"Did you see me come into your shop?"
"Yes, I did."
"Good. Now, have you ever seen me in your life before?"
"Never in my life."
"Then how do you know it is me?"
--Idries Shah, The Pleasantries of the Incredible Mulla Nastrudin
Sometime in 1996 a London reporter emailed Bill Gates to check a fact. The point
is not that he got an answer at 3 A.M. Seattle time, nor that Gates ought to have
had better things to do. It's that this is the utopian vision of the Net: it flattens the
world so you can talk to anyone and be heard. The middlemen can be put on a
spaceship and sent to crash on another planet, like they were in the Hitchhiker's
Guide to the Galaxy.
The startling thing about this story is that it happened in 1996, by which time that
utopian vision was already being drowned. It's really the kind of story that harks
back to when the Net was young, when a person could read all of Usenet in a
single day, sending an email message required knowing the names of all the
machines it had to pass through to reach its destination, and the Net community
was so small and homogeneous that you could trust that any email that came in
was going to be worth the trouble of reading it. Now, with millions of email
addresses, long-time email users get megabytes of the stuff, email software comes
with automated filtering and re-routing features, and secretaries are back in
Everywhere you look on the Net you see the same story: the simple volume of data
makes it impossible to read or assimilate everything, and even the search engines
that are supposed to make meaningful selections from that data do the job badly,
especially compared to traditional library indexing systems. There's a parallel
problem with people and businesses: whereas in a small community, online or real,
you assume that everyone you meet is trustworthy unless proven otherwise, in a
large one, you assume the reverse. The difficulty is that no matter how infinite and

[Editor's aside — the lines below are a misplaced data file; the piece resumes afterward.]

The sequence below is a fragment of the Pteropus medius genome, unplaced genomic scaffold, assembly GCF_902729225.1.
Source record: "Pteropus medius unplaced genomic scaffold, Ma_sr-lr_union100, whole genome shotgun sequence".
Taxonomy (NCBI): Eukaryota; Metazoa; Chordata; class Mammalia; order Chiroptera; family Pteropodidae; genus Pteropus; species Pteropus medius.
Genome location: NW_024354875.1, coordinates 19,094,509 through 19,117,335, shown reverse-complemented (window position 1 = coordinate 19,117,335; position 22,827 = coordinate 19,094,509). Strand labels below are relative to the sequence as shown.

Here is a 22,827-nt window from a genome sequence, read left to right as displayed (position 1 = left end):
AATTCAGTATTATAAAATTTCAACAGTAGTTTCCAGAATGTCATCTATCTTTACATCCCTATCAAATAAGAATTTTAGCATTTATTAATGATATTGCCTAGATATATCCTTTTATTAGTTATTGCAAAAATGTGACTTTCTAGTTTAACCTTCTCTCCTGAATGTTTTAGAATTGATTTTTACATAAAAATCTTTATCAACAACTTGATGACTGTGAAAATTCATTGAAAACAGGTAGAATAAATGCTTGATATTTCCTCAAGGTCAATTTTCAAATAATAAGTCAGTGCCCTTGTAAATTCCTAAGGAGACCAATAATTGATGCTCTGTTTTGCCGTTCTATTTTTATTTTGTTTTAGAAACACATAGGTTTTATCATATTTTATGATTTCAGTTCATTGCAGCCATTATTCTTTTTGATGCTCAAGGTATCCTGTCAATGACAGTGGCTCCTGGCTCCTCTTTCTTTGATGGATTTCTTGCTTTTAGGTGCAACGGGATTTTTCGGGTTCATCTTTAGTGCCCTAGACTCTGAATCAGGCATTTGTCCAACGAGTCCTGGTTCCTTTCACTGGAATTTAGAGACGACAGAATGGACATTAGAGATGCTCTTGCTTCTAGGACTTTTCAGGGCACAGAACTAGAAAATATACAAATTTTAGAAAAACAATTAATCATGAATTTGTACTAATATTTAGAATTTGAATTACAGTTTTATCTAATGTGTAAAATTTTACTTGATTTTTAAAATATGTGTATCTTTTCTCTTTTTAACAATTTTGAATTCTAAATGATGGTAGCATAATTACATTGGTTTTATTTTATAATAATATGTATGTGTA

populated cyberspace becomes, it always feels small, partly because we
experience it in the privacy of our own computers, and partly because everywhere
you look people are dividing themselves up into small groups: newsgroups (which
often split if they get too big), conferences, IRC channels and chat rooms, and now
small online discussions on Web sites organized around those sites' official content.
In times like these, trust is precious: trust that when my computer links to yours
your security will be good enough that my system won't be compromised; trust that
the information I receive and pass on is accurate and true; trust that if I give you
personal information about myself I won't find my privacy betrayed. As we've
already seen, these are not simple things in a world mediated by technology. But
the hardest one, as the Internet experiments with what works and what doesn't, is
trust that your communication will be worth my time. As trust erodes, it's middlemen
who will fill the gap and sell our trust back to us. They will be the brokers in the new
power structure that is already forming on and around the Net, however much
people might like to think that all Netizens will always have an equal shot in the
meritocracy of ideas. The advent of electronic commerce is hastening the change:
companies know that in order to trade successfully online, customers will have to
believe they are trustworthy, both in terms of handling customer data and in terms
of the quality of their merchandise.
This is an area where familiar names have a huge advantage. The mythology of
the Net is that it equalizes competition, so that a Mom-and-Pop outfit in Singapore has the same reach as General Motors. In intellectual
property, that may be at least partly true: companies like Netscape, Superscape (a
publisher of virtual reality software), games publisher id Software, and many other
companies got to their multi-million-dollar status by sending out their products over
the Net and letting people try them. But would you buy digital cash for more than a
trivial amount of real money from a company whose physical address you didn't
know? Even though what we now think of as "real" money spends most of its time
in cyberspace as the ones and zeros that ultimately make up computer data, to turn
over that money you have to believe that the virtual banking outfit is trustworthy
and that there will be enough places to spend that digital cash for you to get your
Copyright © 1997-99 NYU Press. All rights reserved.
Reproduction in whole or in part in any form or medium without written permission of New York University Press is prohibited.
Be sure to visit the NYU Press Bookstore
[Design by NiceMedia]